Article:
I feel strongly about this subject due in large part to a coincidentally Finnish coach, Eikka Havas (sp?) who visited the US in the mid/late 80's, and laid out what he thought was the ideal balance of intensities.

It went like something like this: ~65% easy(!), ~25% near threshold+/-, 5-8% clearly above threshold, 1% @ max, 1% speed/form training (not hard effort). Coincidentally, this virtually matched my own training at the time (well within the limits of measurement and interpretation) which had evolved for ~15 years by that time. I am rather sure that I was doing more quality than any NA orienteer at that time, except Ted dSC, who I believe was doing about the same (by%, Ted more volume), although Ted probably did more in the "above threshold" category, at least based on my memory of Ted's WOC '85 report. I'd be delighted for someone to dig up this document and correct me. This report should be required reading.

My current belief is that these numbers are good overall/ seasonal guidelines for performance oriented(not fun) training for M/F 21's training up to 10-12 hours of running per week. As I said before, for higher volumes, a lower % of quality is probably appropriate, and the guidelines should probably be modified for youngsters and oldsters.

At the time, I thought Eikka's mumbers were the result of rigorous scientific research. In hindsight I doubt it. I suspect they were derived from a process similar to my reckoning, based on some reading, some common sense, and a whole lot of paying attention to how my body responded, and wanting to find the answer, not just out for entertainment.

I recognize that individual differences probably exist, but I believe these biological differences are smaller than than the differences in measurement and interpretation, and much smaller than psychological differences.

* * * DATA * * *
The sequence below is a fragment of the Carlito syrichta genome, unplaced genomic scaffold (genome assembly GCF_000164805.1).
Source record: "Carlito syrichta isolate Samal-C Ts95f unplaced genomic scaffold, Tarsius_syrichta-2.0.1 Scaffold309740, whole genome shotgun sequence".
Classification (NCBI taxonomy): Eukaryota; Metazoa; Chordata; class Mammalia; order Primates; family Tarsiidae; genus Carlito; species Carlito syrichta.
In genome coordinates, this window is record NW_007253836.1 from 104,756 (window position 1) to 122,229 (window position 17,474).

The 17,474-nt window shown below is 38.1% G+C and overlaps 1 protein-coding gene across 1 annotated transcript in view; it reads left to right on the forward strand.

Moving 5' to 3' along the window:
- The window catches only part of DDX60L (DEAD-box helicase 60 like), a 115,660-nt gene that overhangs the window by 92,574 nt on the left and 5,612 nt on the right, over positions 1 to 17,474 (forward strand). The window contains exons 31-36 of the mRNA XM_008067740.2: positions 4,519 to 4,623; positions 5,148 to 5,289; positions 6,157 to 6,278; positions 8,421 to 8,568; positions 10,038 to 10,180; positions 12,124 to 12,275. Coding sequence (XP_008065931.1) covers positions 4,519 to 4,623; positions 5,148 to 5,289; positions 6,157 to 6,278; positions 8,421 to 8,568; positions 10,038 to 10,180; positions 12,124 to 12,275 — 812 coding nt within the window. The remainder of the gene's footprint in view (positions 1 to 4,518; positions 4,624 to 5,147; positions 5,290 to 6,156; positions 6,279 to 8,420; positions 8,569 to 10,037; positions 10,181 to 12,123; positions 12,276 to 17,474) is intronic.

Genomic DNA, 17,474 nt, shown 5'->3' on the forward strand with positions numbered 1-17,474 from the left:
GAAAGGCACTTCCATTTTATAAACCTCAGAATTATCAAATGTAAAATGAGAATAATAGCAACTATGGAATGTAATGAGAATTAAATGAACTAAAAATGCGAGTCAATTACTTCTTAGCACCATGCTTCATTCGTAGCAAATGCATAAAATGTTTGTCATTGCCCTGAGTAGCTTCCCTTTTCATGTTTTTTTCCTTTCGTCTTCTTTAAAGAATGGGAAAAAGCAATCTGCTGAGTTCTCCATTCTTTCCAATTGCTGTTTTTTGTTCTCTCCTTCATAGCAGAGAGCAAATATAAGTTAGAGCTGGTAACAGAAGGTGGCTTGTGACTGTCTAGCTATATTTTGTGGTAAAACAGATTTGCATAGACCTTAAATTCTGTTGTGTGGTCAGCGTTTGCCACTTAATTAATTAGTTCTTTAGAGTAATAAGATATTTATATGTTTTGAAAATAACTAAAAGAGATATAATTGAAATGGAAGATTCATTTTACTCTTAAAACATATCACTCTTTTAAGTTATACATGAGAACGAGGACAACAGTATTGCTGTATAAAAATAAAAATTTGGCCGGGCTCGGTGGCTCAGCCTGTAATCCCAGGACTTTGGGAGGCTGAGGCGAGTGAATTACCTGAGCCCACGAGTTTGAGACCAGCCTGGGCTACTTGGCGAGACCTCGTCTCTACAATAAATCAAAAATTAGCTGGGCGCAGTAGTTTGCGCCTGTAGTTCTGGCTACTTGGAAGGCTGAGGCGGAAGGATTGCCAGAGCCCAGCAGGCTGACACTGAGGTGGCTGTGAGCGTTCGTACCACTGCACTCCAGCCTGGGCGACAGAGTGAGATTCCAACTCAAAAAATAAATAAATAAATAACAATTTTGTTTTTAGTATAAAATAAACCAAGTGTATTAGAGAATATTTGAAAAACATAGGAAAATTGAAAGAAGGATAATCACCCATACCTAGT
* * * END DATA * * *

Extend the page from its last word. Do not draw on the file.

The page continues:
I think the competitive differences between the 70's and now are primarily on the womens's side, just as the Swedish "rerun" course results demonstrated. The top men are about the same. Both sexes are currently much deeper near the top.

The principle of hard, hard, easy weeks, is by no means new or unusual. Canadian orienteers Ron Lowry (and Ken Sidney?) wrote on this in OUSA(?) about the same time Liisa was winning her medals. I have considered this a standard practice ever since. I heard that this is also standard principle (push/stress, then recover)in physical rehab, although I know there are others more qualified who can speak to this.

>The principle of hard, hard, easy weeks, is by no means new or unusual. Canadian orienteers Ron Lowry (and Ken Sidney?)

Ron Lowry preferred the Easy, Moderate, and then hard week three week cycle which he had me on when he started coaching me in the early 80's. Ron and Ken write about this in their 2nd OOA book Orienteering: Training for Performance
I agree, a "moderate" week clarifies the progression/ build up/flow in the process.
I can recommend "Theory and Methodology of Training," by Tudor Bompa, as one of the bibles for designing "periodized" training programs.

Coincidentally, I just laid out my training for the spring leading up to the team trails, starting with this week: M H H E H H E M H H E H H E H E
Spike, it took a while to delete that porno spam. Did you get a good look? ;-)